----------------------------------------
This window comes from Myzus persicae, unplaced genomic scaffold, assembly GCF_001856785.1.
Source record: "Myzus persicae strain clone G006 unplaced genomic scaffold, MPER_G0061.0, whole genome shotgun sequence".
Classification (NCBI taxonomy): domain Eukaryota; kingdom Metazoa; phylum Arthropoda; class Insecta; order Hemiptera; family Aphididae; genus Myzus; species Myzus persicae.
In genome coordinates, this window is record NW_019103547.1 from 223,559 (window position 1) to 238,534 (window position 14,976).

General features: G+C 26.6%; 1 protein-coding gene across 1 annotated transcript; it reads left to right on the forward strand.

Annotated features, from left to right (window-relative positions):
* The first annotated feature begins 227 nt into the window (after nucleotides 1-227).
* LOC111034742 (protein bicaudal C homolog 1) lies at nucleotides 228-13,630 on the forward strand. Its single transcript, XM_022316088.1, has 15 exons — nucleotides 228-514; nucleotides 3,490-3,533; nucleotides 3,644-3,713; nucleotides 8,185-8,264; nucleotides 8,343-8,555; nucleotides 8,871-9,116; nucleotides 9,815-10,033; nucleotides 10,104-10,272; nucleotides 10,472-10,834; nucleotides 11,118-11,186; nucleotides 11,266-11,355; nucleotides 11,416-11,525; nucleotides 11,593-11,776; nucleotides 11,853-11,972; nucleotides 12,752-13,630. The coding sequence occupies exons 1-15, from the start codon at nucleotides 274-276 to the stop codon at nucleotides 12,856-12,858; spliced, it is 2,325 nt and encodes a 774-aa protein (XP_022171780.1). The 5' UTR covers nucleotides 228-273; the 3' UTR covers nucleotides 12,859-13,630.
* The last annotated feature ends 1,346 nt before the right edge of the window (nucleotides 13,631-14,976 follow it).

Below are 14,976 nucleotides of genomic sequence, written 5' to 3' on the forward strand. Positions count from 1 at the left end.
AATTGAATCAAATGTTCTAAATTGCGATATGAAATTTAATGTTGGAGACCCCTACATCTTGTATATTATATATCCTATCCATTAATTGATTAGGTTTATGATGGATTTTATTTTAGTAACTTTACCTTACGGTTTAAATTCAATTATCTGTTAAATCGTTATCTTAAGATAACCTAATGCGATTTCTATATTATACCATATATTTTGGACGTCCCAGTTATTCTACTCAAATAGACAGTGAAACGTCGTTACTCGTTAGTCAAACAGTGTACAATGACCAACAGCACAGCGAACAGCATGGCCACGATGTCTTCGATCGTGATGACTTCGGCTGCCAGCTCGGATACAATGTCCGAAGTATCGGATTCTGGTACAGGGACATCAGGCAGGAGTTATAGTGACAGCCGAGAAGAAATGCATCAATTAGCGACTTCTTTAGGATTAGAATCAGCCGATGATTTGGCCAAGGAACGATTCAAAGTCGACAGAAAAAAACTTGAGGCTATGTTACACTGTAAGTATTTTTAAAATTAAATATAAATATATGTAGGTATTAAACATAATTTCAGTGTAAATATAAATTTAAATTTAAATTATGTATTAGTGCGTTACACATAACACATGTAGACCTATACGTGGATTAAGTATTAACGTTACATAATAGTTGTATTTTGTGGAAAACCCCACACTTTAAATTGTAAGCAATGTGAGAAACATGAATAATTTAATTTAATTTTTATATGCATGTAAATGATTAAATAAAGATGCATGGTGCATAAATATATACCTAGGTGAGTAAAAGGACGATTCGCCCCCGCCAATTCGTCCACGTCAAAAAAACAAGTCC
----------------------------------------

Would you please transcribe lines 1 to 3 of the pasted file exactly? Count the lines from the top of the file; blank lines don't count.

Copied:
This window comes from Myzus persicae, unplaced genomic scaffold, assembly GCF_001856785.1.
Source record: "Myzus persicae strain clone G006 unplaced genomic scaffold, MPER_G0061.0, whole genome shotgun sequence".
Classification (NCBI taxonomy): domain Eukaryota; kingdom Metazoa; phylum Arthropoda; class Insecta; order Hemiptera; family Aphididae; genus Myzus; species Myzus persicae.